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Medicina Scholars Connects UIC Undergrads to Local Health Communities

HCOE Medicina Scholars

Housed in the UIC Hispanic Center of Excellence (HCoE), the Medicina Scholars program provides undergraduate Latino students with a comprehensive introduction to the medical profession. This three-year curriculum includes professional and medical development seminars, academic advising, community projects and leadership development with the goal of shaping competitive applicants for ongoing medical and healthcare field studies.

As part of the foundation in the history of medicine, professional issues, public health policy, health disparities, cultural competence, primary and specialized care and medical school admissions, opportunities for engagement with local schools and communities are available. Some members of this year’s cohort volunteered to present on their experiences in the program as guest speakers during Chicago Public Schools (CPS) winter sessions for Career and Technical Education (CTE) students.

Paulina Guzman, Medicina Scholars program director, highlighted the impact of the program for the students as well as the community.

“Through the seminars and opportunities offered at Medicina Scholars, our students are well on their way to be health providers who deliver culturally appropriate and language concordant care to the Latino and other historically underserved populations,” Guzman said.

Jazmin Bernal, a first-year undergraduate student who participated in the HCoE’s Medicina Academia Apprentice Program (MAAP) during high school and is now a Medicina Scholar, offered insights on her academic career as well as her current work as a phlebotomist. She presented to 10th – 12th grade high school students at South Shore International College Prep.

“When deciding to take on the opportunity to speak to CTE students on a career in healthcare, all I could think about was how beneficial guest speaker presentations and hands-on medical activities were in shaping my future career goals during my time in the high school HCoE program,” Bernal stated.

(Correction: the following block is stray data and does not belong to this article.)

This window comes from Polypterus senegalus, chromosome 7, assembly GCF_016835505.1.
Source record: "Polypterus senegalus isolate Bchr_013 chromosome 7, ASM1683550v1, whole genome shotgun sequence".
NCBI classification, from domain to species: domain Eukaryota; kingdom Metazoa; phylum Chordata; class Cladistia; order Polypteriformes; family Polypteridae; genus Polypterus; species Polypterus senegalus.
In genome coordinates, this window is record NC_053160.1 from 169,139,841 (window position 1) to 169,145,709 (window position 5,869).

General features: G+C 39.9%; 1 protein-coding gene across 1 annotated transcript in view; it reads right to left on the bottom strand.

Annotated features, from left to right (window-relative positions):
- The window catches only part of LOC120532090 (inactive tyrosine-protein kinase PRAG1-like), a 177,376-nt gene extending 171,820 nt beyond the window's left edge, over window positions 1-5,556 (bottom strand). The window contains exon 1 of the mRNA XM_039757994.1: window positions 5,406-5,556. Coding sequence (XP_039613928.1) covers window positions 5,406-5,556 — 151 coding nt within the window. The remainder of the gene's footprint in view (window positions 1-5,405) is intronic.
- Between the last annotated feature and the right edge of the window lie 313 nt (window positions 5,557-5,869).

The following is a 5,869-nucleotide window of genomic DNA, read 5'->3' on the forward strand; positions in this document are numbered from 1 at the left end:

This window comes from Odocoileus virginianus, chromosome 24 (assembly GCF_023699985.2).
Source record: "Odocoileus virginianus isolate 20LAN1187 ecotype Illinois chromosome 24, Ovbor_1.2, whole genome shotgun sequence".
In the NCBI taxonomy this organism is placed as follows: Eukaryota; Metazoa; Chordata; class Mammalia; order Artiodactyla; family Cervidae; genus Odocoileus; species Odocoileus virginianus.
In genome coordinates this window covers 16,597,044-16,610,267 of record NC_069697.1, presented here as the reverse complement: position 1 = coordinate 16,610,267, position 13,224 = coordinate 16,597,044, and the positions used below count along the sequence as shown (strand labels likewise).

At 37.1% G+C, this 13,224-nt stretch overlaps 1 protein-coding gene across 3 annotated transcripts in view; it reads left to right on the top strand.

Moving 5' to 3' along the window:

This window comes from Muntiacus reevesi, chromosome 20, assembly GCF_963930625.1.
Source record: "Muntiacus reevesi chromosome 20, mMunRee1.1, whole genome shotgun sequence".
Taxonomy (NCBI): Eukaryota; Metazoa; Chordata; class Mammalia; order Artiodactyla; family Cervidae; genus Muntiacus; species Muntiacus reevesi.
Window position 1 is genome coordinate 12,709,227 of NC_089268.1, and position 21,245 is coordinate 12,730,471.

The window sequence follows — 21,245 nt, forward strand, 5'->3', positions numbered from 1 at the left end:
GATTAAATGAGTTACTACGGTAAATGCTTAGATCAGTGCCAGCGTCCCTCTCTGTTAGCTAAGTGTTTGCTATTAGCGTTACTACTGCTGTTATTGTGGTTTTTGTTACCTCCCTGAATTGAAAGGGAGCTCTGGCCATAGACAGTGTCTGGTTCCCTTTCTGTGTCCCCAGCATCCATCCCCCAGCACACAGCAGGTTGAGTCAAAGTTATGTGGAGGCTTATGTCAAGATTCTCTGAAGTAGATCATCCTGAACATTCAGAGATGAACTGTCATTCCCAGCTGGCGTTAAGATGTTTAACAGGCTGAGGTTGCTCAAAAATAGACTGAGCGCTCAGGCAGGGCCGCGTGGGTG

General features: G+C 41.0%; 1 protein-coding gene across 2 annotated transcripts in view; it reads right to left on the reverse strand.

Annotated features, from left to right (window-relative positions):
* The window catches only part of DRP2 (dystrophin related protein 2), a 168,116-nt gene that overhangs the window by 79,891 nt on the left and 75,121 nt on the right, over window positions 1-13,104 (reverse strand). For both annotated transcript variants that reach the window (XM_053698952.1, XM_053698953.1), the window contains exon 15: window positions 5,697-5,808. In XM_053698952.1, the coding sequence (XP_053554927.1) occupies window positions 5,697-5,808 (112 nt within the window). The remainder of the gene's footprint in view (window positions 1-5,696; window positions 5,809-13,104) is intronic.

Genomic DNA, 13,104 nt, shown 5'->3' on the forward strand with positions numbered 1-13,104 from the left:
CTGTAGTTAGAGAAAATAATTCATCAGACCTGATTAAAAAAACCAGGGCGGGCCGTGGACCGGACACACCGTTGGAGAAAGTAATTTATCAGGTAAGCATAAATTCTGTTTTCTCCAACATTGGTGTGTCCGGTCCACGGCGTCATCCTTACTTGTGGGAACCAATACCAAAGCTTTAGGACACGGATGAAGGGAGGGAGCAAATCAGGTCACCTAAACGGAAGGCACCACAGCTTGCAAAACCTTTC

Dayane Padilla, a third-year undergraduate student in her third year of Medicina Scholars, shared her experiences at UIC and as a medical assistant and an EMT.

“The biggest impact we can make is that of motivating and educating those students who are looking into pursuing a degree or career goal similar to ours, as well as being that representation for the Latine community and being part of the change we want to see, helping address healthcare disparities and so much more,” Padilla said.

Bernal is pre-health and will be pursuing a nursing degree. Padilla is majoring in biology and will be pursuing a medical degree. Additionally–because of Medicina Scholars–Padilla started Mujeres En Medicina, a student organization for women; Latinas pursuing careers in professional goals.

Both Bernal and Padilla credit Guzman for her invaluable support and guidance.

“[As a first-generation college student,] I don’t have family members with college experience that I can ask questions to, so I’m extremely grateful for the expertise shared by Medicina Scholars leaders,” Bernal asserted.

Padilla added: “I have learned and I have also felt fundamentally supported to continue working. Medicina Scholars has provided me with the resources needed to continue pursuing my dreams.”

Applications for the next Medicina Scholars program cycle are due by July 24.

For more information on the program and to apply, please visit: